Google CEO Sundar Pichai may be questioned in privacy lawsuit over Chrome’s “Incognito” mode, rules by US court judge
Plaintiffs who have accused Alphabet’s Google of illegally tracking their Internet use in “Incognito” browsing mode can question Chief Executive Officer Sundar Pichai for up to two hours, a California federal judge has said.
In the lawsuit filed in June 2020, users accused Google of unlawfully invading their privacy by tracking internet usage while Google Chrome browsers were set to “private” mode.
The plaintiffs claim that Pichai has “unique and personal knowledge” of Chrome browser issues and privacy concerns, a court record from Monday showed.
Google spokesman José Castañeda told Reuters the new demands were “unwarranted and excessive”.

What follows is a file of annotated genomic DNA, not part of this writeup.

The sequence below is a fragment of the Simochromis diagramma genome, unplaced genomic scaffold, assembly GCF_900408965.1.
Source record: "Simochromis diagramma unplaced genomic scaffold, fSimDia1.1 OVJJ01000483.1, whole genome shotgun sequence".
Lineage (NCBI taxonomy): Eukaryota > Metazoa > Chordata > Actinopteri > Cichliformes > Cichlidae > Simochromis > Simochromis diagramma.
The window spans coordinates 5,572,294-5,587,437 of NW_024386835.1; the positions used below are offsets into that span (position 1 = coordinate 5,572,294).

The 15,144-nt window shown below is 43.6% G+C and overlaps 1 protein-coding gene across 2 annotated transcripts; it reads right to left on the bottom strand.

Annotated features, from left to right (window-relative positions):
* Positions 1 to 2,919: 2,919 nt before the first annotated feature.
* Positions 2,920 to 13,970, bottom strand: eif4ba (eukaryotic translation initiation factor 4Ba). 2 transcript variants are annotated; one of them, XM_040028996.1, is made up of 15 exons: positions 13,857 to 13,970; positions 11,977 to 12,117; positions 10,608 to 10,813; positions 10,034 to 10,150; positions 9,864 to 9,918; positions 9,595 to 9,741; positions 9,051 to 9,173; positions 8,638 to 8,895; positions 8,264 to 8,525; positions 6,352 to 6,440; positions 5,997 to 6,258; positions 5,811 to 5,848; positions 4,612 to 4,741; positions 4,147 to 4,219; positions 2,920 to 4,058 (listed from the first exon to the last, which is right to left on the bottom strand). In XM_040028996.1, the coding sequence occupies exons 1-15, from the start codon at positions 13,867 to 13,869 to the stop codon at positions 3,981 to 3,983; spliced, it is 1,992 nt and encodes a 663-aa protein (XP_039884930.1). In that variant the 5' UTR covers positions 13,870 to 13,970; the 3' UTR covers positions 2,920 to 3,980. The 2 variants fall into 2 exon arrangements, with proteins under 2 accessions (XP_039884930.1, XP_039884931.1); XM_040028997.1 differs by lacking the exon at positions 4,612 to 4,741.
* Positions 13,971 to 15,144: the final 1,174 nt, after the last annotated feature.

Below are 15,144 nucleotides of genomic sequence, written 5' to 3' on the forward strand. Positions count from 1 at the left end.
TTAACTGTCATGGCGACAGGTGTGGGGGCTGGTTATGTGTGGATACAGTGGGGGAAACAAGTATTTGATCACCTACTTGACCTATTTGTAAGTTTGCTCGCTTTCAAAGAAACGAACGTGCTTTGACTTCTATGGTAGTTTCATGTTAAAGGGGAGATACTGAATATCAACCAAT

“Although we strongly deny the allegations in this case, we have cooperated with the innumerable demands of the plaintiffs… We will continue to defend ourselves vigorously,” Castañeda said.
Pichai in 2019 was warned that describing the company’s Incognito browsing mode as “private” was problematic, but he stayed the course because he didn’t want the feature “in the spotlight,” according to a court record in September.
In her order on Monday, U.S. investigating judge Susan van Keulen in San Jose, Calif., Said that “a few documents establish that specific relevant information was disclosed to, and possibly from, Pichai,” and therefore have supported a request from the plaintiffs’ lawyers to question him.
Google previously said it was clear that Incognito was only preventing data from being saved on a user’s device and was fighting the lawsuit.
The Alphabet unit’s privacy disclosures have sparked regulatory and legal scrutiny in recent years amid growing public concern about online surveillance.
© Thomson Reuters 2021